To find out why the committee made the recommendations on using additional support for alcohol education and how they might affect practice, see rationale and impact.

1.3 Targeted interventions

Selecting pupils for targeted interventions

1.3.1 When selecting pupils to offer a targeted intervention to, avoid treating them in a way that could:

  • stigmatise them or

  • encourage them to see themselves as likely to use alcohol or see it as normal behaviour or

  • have a negative impact on their self-esteem.

1.3.2 When using targeted interventions, always seek to involve the pupils in decisions about them and the interventions offered to them.

1.3.3 Seek consent to include a pupil in a targeted intervention. This should be from the pupil themselves, or the pupil's parent or carer, as appropriate to the situation.

1.3.4 Offer a targeted individual or group intervention (for example counselling or a brief intervention) to pupils who are assessed as vulnerable to alcohol misuse.

1.3.5 Ensure a targeted group intervention is appropriate for the age and maturity of the pupils and aims to minimise the risk of any unintended adverse consequences and stigma (see recommendation 1.3.7).

To find out why the committee made the recommendations on selecting pupils for targeted interventions and how they might affect practice, see rationale and impact.

Tailoring targeted interventions

1.3.6 For each person or group offered an intervention, identify their specific risk factors, vulnerabilities and any concerns about their behaviour so that the intervention can be tailored to their needs. Use, for example:

  • formal sources of information about risk factors (for example information provided by a level of needs assessment, children's services [including children's social care] or through the whole-school approach)

  • informal sources of information about pupils' behaviour (for example reports from the local community informing the school after witnessing pupils drinking alcohol).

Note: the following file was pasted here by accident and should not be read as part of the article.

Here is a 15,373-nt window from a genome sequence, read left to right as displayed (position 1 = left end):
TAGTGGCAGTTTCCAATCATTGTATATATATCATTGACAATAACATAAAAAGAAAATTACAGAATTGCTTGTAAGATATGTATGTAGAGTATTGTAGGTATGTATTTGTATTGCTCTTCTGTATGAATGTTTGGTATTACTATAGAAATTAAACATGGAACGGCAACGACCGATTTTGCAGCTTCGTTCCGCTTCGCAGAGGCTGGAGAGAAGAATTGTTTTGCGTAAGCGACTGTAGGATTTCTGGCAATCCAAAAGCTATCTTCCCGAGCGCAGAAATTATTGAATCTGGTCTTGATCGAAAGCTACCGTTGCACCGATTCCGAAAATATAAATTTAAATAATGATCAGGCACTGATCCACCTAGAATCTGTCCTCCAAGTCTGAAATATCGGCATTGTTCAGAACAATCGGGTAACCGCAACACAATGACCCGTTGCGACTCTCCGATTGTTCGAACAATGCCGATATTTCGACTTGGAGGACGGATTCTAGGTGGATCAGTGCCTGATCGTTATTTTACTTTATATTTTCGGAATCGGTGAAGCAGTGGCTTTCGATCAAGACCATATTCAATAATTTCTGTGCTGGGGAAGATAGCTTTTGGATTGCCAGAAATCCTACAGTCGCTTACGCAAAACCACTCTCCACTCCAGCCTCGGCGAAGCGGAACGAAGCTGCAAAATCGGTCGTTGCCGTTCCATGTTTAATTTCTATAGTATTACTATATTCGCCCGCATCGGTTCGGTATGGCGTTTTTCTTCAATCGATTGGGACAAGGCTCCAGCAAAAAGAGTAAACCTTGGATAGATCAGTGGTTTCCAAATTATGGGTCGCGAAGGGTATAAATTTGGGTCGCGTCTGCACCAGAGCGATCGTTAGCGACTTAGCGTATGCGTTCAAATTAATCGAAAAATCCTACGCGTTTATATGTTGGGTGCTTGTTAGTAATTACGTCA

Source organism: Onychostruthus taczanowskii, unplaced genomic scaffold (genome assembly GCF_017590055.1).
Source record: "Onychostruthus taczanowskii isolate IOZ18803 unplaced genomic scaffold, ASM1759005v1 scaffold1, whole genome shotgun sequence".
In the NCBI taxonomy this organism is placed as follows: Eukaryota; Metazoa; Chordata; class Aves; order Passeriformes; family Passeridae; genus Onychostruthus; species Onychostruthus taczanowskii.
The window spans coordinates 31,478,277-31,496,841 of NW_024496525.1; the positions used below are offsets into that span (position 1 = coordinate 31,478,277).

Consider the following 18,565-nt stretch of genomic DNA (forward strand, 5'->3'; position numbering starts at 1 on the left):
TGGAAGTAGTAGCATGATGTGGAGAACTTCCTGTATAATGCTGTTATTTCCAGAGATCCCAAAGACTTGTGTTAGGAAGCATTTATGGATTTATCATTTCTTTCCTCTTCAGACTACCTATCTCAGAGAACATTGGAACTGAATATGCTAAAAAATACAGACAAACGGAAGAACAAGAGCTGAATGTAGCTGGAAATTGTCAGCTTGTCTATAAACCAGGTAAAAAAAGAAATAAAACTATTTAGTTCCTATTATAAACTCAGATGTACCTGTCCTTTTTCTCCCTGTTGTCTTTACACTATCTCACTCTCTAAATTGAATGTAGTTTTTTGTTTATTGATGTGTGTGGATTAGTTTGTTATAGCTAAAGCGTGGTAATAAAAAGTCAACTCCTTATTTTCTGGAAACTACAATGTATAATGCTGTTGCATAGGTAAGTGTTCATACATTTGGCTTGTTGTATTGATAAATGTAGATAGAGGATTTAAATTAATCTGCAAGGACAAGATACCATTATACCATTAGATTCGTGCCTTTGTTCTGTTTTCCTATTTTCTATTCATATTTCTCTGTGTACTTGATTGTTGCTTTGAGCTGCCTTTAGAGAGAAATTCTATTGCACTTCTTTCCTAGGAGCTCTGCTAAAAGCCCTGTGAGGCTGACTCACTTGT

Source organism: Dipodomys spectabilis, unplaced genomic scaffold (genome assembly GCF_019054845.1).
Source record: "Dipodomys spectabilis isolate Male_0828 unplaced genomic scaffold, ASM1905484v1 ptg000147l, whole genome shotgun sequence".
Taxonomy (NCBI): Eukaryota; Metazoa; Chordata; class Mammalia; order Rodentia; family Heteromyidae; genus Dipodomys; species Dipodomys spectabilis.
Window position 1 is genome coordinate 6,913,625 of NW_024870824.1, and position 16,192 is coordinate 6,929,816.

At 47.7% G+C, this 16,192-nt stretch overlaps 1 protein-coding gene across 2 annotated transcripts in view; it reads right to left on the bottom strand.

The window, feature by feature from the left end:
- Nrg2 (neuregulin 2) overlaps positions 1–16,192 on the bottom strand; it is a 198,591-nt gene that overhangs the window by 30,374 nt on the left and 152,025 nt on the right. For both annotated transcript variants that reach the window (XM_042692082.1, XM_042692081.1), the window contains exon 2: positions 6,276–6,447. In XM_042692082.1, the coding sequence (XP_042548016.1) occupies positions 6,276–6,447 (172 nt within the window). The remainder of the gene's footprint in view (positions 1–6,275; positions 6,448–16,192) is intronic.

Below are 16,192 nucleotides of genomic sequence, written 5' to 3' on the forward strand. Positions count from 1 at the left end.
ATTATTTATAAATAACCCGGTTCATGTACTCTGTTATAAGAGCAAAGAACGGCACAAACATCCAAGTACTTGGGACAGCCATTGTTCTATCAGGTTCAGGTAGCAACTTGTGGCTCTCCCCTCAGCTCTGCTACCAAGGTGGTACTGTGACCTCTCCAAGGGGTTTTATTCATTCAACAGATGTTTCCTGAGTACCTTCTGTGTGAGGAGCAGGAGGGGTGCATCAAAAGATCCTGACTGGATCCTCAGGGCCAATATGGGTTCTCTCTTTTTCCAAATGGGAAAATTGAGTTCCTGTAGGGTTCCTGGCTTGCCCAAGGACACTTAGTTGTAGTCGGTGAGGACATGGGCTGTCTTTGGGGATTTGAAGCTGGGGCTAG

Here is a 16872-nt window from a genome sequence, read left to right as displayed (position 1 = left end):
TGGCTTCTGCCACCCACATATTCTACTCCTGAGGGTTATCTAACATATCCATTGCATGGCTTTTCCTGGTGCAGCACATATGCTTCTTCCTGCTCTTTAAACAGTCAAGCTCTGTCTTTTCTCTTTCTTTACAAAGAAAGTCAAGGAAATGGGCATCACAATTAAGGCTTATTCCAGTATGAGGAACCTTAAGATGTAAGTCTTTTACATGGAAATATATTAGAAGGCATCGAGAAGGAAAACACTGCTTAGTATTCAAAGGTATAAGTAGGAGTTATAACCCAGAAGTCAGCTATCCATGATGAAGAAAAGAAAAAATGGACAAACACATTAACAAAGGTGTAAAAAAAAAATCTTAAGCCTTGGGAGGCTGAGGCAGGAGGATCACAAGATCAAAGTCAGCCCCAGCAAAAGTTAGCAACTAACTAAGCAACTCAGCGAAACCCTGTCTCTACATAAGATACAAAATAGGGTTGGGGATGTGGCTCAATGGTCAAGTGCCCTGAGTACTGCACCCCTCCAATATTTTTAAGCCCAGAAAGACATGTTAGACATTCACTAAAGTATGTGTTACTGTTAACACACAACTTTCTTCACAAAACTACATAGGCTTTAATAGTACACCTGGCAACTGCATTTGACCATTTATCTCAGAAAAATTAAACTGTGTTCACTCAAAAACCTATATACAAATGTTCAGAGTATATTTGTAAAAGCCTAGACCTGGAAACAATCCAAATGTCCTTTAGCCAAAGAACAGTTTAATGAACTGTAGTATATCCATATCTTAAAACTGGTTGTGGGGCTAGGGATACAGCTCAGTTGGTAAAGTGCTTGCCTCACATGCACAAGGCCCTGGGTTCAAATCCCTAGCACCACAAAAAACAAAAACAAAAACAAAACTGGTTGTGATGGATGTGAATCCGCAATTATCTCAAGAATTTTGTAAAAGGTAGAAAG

To find out why the committee made the recommendation on tailoring targeted interventions and how it might affect practice, see rationale and impact.

Avoiding unintended consequences of group interventions

1.3.7 Avoid normalising unhealthy drinking behaviours when delivering targeted group interventions (for example by not mixing different age groups).

To find out why the committee made the recommendation on avoiding unintended consequences of group interventions and how it might affect practice, see rationale and impact.

Terms used in this guideline

Level of needs assessment

An agreed threshold document from the local children's safeguarding board[1] or safeguarding partnership that sets out risk factors and considerations for what to do when worried about a child.

School

All schools (including academies, free schools and alternative provision academies) and pupil referral units (see the Department for Education's explanation of types of schools) and further education and sixth-form colleges as set out under the Further and Higher Education Act 1992 (see the Department for Education's keeping children safe in education).

Spiral curriculum

A course of study in which pupils study the same topics in ever-increasing complexity throughout their time at school to reinforce previous lessons.

Targeted intervention

Interventions for children and young people who are not necessarily seeking help but who have risk factors that make them vulnerable to alcohol misuse.

Universal alcohol education

Education that addresses all pupils in the school. It is delivered to groups of pupils without assessing their risk.

Vulnerable to alcohol misuse

This may include children and young people:

  • whose personal circumstances put them at increased risk

  • who may already be drinking alcohol

  • who may already be regularly using another harmful substance, such as cannabis.

Whole-school approach

An ethos and environment that supports learning and promotes the health and wellbeing of everyone in the school community. The aim is to ensure pupils feel safe, happy and prepared for life in and beyond school. It covers:

  • curriculum subjects

  • general school policies on social, moral and spiritual wellbeing

  • cultural awareness.

It also promotes a proactive relationship between the school, children, young people and their parents or carers, outside agencies and the wider community.



[1] From September 2019, all local authority areas in England should have completed their transition from local children's safeguarding boards to safeguarding partnerships.

  • Public Health England – Alcohol and drug misuse prevention and treatment collection
  • National Institute for Health and Care Excellence (NICE)